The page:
Han Seungwoo: “Ah! [laughs]. At that time, I cried because I had so many regrets, but now when I think about it, I don’t know if I should cry like that. Nowadays, I don’t have any regrets at all. I’m confident, and I cannot predict anything that will happen or what will come out for me. The past is the past. I turned 30, and I’m [trying to be] as positive as possible. I have to keep making music and live for tomorrow.”

han seungwoo
Han Seungwoo. Credit: IST Entertainment

And how is ‘Frame’ different from ‘Fame’ and ‘Fade’?

Han Seungwoo: “First, it’s so different musically, and the album has different themes and messages. Last time, I said goodbye to disappointments and excitement before I left [for the military], but this time, it’s an album with a lot of ambition for the future.”

The word ‘Frame’ can have several meanings, but it’s often referred to as a structure that surrounds or encloses something. How would you describe the frame enclosing your life?

Han Seungwoo: “Oh, this is difficult [laughs]. There are so many frames surrounding me, so I like to [discover them] one by one, just like a quest. I’m going through every frame [towards] the future. But if [I had to choose] one, it would be music.”

Speaking of music, I read in another interview that, when you’re working on an album, you always keep in mind that “it could be my last”. Is this the same mentality you adopted while creating your most recent release?

Han Seungwoo: “I think there are two types of mindsets and one is, just like you said, ‘This could be the last one’, which means that I did my best and I put all my effort into it. But on the other hand, I’d also like to think that this is just another start for me.”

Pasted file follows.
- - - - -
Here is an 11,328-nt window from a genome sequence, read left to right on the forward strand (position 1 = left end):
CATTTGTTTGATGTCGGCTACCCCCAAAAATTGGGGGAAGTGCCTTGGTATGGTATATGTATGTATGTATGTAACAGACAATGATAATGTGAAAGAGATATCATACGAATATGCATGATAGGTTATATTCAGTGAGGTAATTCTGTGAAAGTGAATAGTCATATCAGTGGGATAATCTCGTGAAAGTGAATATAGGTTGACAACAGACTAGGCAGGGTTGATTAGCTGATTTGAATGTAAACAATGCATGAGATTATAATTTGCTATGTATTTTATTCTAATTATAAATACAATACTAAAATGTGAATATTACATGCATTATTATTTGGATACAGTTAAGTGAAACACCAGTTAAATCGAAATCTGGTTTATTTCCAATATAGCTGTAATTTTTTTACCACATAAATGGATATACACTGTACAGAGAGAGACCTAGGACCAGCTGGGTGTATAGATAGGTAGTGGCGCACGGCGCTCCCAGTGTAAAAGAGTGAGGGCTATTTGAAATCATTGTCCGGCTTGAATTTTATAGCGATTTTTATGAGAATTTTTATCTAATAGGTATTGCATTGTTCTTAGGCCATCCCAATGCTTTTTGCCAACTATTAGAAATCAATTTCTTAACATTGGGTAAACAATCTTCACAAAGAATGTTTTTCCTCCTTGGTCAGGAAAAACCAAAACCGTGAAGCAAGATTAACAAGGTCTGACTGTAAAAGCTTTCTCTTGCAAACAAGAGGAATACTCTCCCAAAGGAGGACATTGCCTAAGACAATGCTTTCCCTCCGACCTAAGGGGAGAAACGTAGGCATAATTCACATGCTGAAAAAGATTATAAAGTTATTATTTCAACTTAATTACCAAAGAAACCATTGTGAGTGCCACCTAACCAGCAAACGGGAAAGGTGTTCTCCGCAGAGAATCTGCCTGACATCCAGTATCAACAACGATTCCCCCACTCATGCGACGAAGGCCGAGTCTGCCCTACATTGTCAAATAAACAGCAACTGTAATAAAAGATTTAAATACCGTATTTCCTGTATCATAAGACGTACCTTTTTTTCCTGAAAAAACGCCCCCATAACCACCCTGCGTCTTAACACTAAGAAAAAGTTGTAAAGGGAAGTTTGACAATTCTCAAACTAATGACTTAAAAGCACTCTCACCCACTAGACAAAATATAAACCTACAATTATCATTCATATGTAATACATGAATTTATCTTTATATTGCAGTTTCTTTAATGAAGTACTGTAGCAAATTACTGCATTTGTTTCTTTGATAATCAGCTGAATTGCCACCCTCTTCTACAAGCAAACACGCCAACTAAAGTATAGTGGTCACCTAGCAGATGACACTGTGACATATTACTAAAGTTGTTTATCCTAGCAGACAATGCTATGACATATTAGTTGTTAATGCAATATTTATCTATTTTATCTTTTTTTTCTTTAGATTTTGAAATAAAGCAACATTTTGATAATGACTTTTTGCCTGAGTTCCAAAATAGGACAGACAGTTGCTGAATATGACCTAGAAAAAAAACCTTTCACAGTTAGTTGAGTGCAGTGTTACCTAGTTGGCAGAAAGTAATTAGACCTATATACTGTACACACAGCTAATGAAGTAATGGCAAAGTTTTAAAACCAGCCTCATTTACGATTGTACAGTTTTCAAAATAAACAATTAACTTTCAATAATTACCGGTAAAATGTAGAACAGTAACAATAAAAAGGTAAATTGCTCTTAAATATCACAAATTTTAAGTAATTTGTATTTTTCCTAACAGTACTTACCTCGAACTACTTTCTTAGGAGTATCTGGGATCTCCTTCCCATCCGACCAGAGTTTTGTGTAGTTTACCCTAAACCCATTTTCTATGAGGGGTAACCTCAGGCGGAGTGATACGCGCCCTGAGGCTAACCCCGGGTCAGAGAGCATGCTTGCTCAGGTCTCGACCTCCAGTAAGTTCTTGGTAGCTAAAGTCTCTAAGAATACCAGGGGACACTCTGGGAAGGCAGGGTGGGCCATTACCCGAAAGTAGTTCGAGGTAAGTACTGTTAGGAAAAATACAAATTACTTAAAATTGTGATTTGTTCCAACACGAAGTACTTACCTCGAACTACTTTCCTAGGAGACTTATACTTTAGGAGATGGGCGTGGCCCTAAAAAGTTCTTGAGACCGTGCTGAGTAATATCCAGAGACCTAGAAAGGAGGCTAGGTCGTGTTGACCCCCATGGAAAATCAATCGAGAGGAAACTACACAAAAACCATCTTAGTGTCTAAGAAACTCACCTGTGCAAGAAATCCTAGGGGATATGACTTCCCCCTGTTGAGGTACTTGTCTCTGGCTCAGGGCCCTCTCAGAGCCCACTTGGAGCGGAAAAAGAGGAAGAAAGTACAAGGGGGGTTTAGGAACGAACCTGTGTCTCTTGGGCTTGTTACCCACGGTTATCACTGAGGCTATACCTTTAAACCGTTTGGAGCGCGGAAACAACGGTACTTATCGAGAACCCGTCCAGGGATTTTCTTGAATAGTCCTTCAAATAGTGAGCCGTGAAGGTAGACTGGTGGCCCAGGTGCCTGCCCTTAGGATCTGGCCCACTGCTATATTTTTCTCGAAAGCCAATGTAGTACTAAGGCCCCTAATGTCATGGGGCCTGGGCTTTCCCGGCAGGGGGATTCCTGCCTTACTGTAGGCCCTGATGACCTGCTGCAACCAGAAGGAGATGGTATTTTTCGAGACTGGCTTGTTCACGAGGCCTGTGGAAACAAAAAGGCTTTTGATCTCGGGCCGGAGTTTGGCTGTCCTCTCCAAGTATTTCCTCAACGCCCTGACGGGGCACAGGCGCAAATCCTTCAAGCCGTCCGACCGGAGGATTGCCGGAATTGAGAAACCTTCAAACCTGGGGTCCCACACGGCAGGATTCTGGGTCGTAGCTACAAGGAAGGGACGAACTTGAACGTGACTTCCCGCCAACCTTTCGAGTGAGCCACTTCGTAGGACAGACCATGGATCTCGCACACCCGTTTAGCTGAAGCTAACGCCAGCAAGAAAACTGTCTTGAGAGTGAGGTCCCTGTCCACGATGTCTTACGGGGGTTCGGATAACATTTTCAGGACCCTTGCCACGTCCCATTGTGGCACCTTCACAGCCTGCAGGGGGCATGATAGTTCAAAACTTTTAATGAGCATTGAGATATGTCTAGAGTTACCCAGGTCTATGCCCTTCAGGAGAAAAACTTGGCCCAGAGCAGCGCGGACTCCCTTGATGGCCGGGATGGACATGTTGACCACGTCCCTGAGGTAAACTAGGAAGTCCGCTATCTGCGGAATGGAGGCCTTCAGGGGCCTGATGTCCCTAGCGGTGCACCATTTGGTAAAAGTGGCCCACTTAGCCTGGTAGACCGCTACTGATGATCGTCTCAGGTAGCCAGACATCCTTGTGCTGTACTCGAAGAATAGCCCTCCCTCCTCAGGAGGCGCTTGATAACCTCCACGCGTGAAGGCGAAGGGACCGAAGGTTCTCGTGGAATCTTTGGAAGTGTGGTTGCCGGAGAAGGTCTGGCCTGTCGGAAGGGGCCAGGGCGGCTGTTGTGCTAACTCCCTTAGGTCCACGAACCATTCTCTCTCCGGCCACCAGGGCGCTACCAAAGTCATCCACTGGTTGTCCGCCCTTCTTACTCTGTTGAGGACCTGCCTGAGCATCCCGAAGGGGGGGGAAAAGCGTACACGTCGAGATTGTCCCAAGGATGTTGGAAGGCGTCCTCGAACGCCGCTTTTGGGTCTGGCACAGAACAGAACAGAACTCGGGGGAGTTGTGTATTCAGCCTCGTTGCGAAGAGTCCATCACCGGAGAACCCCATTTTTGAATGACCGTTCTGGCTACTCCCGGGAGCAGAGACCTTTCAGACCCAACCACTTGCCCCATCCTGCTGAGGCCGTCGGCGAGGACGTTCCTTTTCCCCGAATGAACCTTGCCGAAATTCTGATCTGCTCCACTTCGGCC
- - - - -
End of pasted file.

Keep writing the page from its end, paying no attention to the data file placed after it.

Can you guide us through the creative process behind ‘Frame’? When was the moment when you started developing this mini-album?

Han Seungwoo: “I was thinking about starting the album with the letter ‘F’ even before leaving [for] the military, and it took me a while before I came up with the word ‘Frame’. The reason is [that] I consider what message I can put out. I have a lot of thoughts about emotions, and as people live their [lives], they go through many feelings, so I tried to express that [unfolding] in this album.”

You also participated in writing the lyrics of some of the songs. What’s the significance of songwriting in your trajectory?

Han Seungwoo: “When I started working on songwriting, I just wrote my own stories to actually digest my sentiments. But at this point, I feel it’s a record [of my life], so when I look back, I can see those lyrics and think, ‘Oh, that was that and this was this.’”

Finally, what is the song that you treasure the most from this album? And what does music mean to you?

Han Seungwoo: “I love the lead single ‘Dive Into’ because once I got to work with talented composers, it became a human story, and the work was just so good. And for your last question, this is a bit cliché, but music makes me realise how I should live my life and, through this, I can grow more.”

Han Seungwoo’s ‘Frame’ is out now